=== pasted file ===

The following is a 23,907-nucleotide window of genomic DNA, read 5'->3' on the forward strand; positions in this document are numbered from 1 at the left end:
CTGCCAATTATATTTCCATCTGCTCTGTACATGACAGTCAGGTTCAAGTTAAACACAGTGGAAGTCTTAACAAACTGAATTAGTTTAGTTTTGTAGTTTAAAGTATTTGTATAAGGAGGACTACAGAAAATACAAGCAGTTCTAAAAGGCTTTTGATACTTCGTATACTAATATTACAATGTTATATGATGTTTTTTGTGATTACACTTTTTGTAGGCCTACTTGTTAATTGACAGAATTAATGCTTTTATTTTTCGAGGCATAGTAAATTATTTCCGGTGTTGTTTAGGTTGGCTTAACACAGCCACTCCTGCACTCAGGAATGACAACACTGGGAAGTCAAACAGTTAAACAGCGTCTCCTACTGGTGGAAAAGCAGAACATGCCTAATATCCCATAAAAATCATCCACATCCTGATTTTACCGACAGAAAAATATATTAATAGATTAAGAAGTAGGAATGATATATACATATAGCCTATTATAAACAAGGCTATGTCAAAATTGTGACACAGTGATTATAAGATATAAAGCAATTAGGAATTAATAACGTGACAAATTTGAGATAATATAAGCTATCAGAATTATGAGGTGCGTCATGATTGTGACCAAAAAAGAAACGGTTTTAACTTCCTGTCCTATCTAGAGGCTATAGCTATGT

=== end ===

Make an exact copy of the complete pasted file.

The following is a 23,907-nucleotide window of genomic DNA, read 5'->3' on the forward strand; positions in this document are numbered from 1 at the left end:
CTGCCAATTATATTTCCATCTGCTCTGTACATGACAGTCAGGTTCAAGTTAAACACAGTGGAAGTCTTAACAAACTGAATTAGTTTAGTTTTGTAGTTTAAAGTATTTGTATAAGGAGGACTACAGAAAATACAAGCAGTTCTAAAAGGCTTTTGATACTTCGTATACTAATATTACAATGTTATATGATGTTTTTTGTGATTACACTTTTTGTAGGCCTACTTGTTAATTGACAGAATTAATGCTTTTATTTTTCGAGGCATAGTAAATTATTTCCGGTGTTGTTTAGGTTGGCTTAACACAGCCACTCCTGCACTCAGGAATGACAACACTGGGAAGTCAAACAGTTAAACAGCGTCTCCTACTGGTGGAAAAGCAGAACATGCCTAATATCCCATAAAAATCATCCACATCCTGATTTTACCGACAGAAAAATATATTAATAGATTAAGAAGTAGGAATGATATATACATATAGCCTATTATAAACAAGGCTATGTCAAAATTGTGACACAGTGATTATAAGATATAAAGCAATTAGGAATTAATAACGTGACAAATTTGAGATAATATAAGCTATCAGAATTATGAGGTGCGTCATGATTGTGACCAAAAAAGAAACGGTTTTAACTTCCTGTCCTATCTAGAGGCTATAGCTATGT